November 15, 2010

Important Lifestyle Choice

1 Regular Exercise Vital for Good Health

Regular exercise may reduce the risk of developing mental and physical health conditions including dementia and some cancers, finds an extensive research review published in the International Journal of Clinical Practice. Regular exercise is as important a lifestyle choice as not smoking, says physiotherapist Leslie Alford, U of East Anglia who reports that an hour of walking or cycling per day is associated with a 16 % reduction in cancer; and regular, moderate to intense physical activity may decrease the risk of heart disease and stroke. The review recommends that healthy adults, ages 18 to 65, should aim for 30 minutes of moderate intensity physical activity five days per week and two whole body strength training sessions per week.

More at Eurekalert.org | Posted 7 years ago by Melody Lesser

Tags: Cancer, Dementia, Exercise, Strength Training, University of East Anglia, Cardiovascular Exercise, Leslie Alford, International Journal of Clinical Practice

Comment on This | Was this Interesting? Yes! (50%) / No! (50%)

Amyloid Protein Changes

2 Alzheimer’s Passed Through Maternal Line

A family history of Alzheimer’s can increase risk for the disease but new research indicates that which parent had it is an important factor in who may inherit it. Researchers measured cerebrospinal fluid proteins, which are altered by Alzheimer’s, and compared those with a maternal or paternal history of the disease to those with no family history. Only those whose mothers had Alzheimer’s showed altered levels of amyloid protein, a hallmark of the disease. In contrast, individuals whose fathers had the disease, as well as those with no family history, had proteins within normal ranges. Researchers say genetic mechanisms involved in maternal transmission of Alzheimer’s are not yet known but that identifying a genetic predictor for the disease might lead to preventive treatments.

More at ScienceDaily.com | Posted 7 years ago by Melody Lesser

Previously: New Alzheimer's Disease Poll Released

Tags: Alzheimer's Disease, Alzheimer's Disease Risk, Maternal Risk for Developing Alzheimer's Disease, Genetics and Alzheimer's Disease, Amyloid Protein, Cerebrospinal Fluid Protein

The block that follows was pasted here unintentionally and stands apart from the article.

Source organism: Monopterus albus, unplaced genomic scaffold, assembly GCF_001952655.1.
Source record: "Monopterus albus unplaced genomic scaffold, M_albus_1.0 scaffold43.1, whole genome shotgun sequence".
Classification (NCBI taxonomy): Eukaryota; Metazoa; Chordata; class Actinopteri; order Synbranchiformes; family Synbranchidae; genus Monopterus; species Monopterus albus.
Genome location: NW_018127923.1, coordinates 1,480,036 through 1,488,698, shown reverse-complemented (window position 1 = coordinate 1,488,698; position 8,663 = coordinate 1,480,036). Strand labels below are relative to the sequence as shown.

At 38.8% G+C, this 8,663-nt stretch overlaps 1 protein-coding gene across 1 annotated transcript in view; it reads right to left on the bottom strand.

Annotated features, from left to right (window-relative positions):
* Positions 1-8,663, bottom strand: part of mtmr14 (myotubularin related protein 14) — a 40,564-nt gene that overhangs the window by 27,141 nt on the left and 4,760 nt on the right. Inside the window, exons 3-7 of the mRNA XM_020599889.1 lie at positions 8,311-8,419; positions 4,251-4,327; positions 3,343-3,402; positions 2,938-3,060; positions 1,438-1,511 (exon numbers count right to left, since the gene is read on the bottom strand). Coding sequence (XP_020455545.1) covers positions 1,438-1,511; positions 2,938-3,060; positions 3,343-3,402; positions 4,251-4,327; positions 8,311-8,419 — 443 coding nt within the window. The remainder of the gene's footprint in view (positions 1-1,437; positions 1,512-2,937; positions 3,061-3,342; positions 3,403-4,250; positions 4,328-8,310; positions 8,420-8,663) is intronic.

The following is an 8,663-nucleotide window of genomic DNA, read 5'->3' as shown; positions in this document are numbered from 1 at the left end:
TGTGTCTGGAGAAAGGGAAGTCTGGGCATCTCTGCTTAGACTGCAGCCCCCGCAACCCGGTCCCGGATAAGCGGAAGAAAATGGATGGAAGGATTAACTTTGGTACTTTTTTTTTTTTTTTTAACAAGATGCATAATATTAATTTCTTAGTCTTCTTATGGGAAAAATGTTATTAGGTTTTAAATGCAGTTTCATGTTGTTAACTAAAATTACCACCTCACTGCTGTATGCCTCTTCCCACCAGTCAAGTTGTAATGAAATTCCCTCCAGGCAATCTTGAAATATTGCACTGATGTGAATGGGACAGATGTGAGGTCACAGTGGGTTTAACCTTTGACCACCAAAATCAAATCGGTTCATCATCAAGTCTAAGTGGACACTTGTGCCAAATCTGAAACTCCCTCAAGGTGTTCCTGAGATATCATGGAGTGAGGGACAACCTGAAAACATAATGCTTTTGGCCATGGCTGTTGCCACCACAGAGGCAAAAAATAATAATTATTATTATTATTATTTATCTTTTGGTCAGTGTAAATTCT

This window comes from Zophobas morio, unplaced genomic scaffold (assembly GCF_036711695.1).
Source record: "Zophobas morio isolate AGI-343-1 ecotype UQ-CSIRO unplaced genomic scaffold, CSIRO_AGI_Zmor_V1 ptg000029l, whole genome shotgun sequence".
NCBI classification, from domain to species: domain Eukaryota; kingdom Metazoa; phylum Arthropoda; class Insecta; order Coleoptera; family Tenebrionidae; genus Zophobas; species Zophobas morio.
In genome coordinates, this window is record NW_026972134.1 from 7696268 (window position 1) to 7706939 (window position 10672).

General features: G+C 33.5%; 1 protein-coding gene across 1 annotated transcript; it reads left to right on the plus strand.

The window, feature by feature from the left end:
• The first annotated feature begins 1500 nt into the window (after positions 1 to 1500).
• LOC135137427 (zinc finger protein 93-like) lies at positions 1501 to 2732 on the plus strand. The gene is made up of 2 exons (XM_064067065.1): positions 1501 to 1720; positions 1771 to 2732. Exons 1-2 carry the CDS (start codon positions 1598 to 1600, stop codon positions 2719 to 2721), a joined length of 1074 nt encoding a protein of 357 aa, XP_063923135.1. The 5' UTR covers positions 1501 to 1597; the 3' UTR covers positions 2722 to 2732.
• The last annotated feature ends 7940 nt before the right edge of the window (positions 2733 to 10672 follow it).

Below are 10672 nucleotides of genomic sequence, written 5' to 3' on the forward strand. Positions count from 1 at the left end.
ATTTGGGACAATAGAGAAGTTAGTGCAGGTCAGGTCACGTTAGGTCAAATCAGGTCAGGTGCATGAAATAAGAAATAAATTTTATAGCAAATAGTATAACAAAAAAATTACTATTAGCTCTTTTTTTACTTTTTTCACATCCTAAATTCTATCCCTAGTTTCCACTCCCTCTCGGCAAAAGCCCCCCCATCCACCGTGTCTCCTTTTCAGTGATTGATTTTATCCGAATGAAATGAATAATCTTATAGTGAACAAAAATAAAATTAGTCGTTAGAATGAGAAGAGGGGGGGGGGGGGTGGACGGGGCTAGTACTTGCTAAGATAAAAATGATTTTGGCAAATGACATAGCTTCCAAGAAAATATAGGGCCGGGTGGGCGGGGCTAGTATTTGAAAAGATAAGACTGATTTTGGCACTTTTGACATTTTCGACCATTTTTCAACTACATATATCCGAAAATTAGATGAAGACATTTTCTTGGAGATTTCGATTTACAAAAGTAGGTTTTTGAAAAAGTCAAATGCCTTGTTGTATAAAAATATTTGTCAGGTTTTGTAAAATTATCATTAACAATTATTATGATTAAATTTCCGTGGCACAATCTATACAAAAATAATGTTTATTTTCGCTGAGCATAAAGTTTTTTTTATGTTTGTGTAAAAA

Comment on This | Was this Interesting? Yes! (49%) / No! (51%)

Unintended Drug Effects

3 Sleeping Pills, Anxiety Meds May Shorten Life

Some people who take sleeping pills or anxiety medication could live a shorter time as a result, say researchers in Canada. Findings from the 12-year study, published in Canadian Journal of Psychiatry, revealed that people taking sleeping pills or anxiety medicine experienced a 36 percent increased risk of dying during the study period. Researchers controlled for alcohol and tobacco use, physical activity, health and depression symptoms. Researchers say that the increased risk could be explained by several factors. The medications affect reaction time, making falls and accidents more likely. The drugs could also aggravate breathing problems during sleep. Since the medicines have an affect on the central nervous system, judgment could be affected, and suicide risk may be increased.

More at MSNBC | Posted 7 years ago by Peggy Rowland

Previously: Handshake Can Predict Life Span

Tags: Predicting Lifespan, Valium, Life Span Factors, How Long Will You Live, Dangers of Sleeping Pills, Side Effects of Sleeping Pills, Reasons to Avoid Sleeping Pills, Dangers of Anxiety Medications, Reasons to Avoid Anxiety Meds, Benefits and Risks of Anxiety Medicine, Universite Laval, Nytol, Canadian Journal of Psychiatry

Read the Comments (1) | Was this Interesting? Yes! (47%) / No! (53%)

Morning People Smoke Less

4 Night Owls Have More Trouble Quitting Smoking